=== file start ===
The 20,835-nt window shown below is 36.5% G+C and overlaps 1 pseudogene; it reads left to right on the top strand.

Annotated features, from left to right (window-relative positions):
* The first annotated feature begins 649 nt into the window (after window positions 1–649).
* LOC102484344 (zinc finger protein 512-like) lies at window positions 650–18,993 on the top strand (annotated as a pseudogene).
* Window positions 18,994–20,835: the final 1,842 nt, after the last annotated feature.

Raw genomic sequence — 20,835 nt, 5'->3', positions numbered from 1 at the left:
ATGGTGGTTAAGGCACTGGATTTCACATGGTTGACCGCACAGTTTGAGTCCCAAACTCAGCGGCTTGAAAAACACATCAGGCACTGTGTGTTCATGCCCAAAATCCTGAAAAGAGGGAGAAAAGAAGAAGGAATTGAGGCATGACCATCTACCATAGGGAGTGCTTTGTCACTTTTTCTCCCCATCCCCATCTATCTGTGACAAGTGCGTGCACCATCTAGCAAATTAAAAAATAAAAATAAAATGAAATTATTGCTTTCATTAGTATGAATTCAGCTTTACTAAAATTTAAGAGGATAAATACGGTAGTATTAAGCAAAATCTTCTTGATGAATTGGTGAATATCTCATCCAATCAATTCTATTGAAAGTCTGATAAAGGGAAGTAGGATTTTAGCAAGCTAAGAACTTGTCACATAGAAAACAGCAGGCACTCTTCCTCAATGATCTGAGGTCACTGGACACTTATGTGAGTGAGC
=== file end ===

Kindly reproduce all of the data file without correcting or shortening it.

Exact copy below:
The 20,835-nt window shown below is 36.5% G+C and overlaps 1 pseudogene; it reads left to right on the top strand.

Annotated features, from left to right (window-relative positions):
* The first annotated feature begins 649 nt into the window (after window positions 1–649).
* LOC102484344 (zinc finger protein 512-like) lies at window positions 650–18,993 on the top strand (annotated as a pseudogene).
* Window positions 18,994–20,835: the final 1,842 nt, after the last annotated feature.

Raw genomic sequence — 20,835 nt, 5'->3', positions numbered from 1 at the left:
ATGGTGGTTAAGGCACTGGATTTCACATGGTTGACCGCACAGTTTGAGTCCCAAACTCAGCGGCTTGAAAAACACATCAGGCACTGTGTGTTCATGCCCAAAATCCTGAAAAGAGGGAGAAAAGAAGAAGGAATTGAGGCATGACCATCTACCATAGGGAGTGCTTTGTCACTTTTTCTCCCCATCCCCATCTATCTGTGACAAGTGCGTGCACCATCTAGCAAATTAAAAAATAAAAATAAAATGAAATTATTGCTTTCATTAGTATGAATTCAGCTTTACTAAAATTTAAGAGGATAAATACGGTAGTATTAAGCAAAATCTTCTTGATGAATTGGTGAATATCTCATCCAATCAATTCTATTGAAAGTCTGATAAAGGGAAGTAGGATTTTAGCAAGCTAAGAACTTGTCACATAGAAAACAGCAGGCACTCTTCCTCAATGATCTGAGGTCACTGGACACTTATGTGAGTGAGC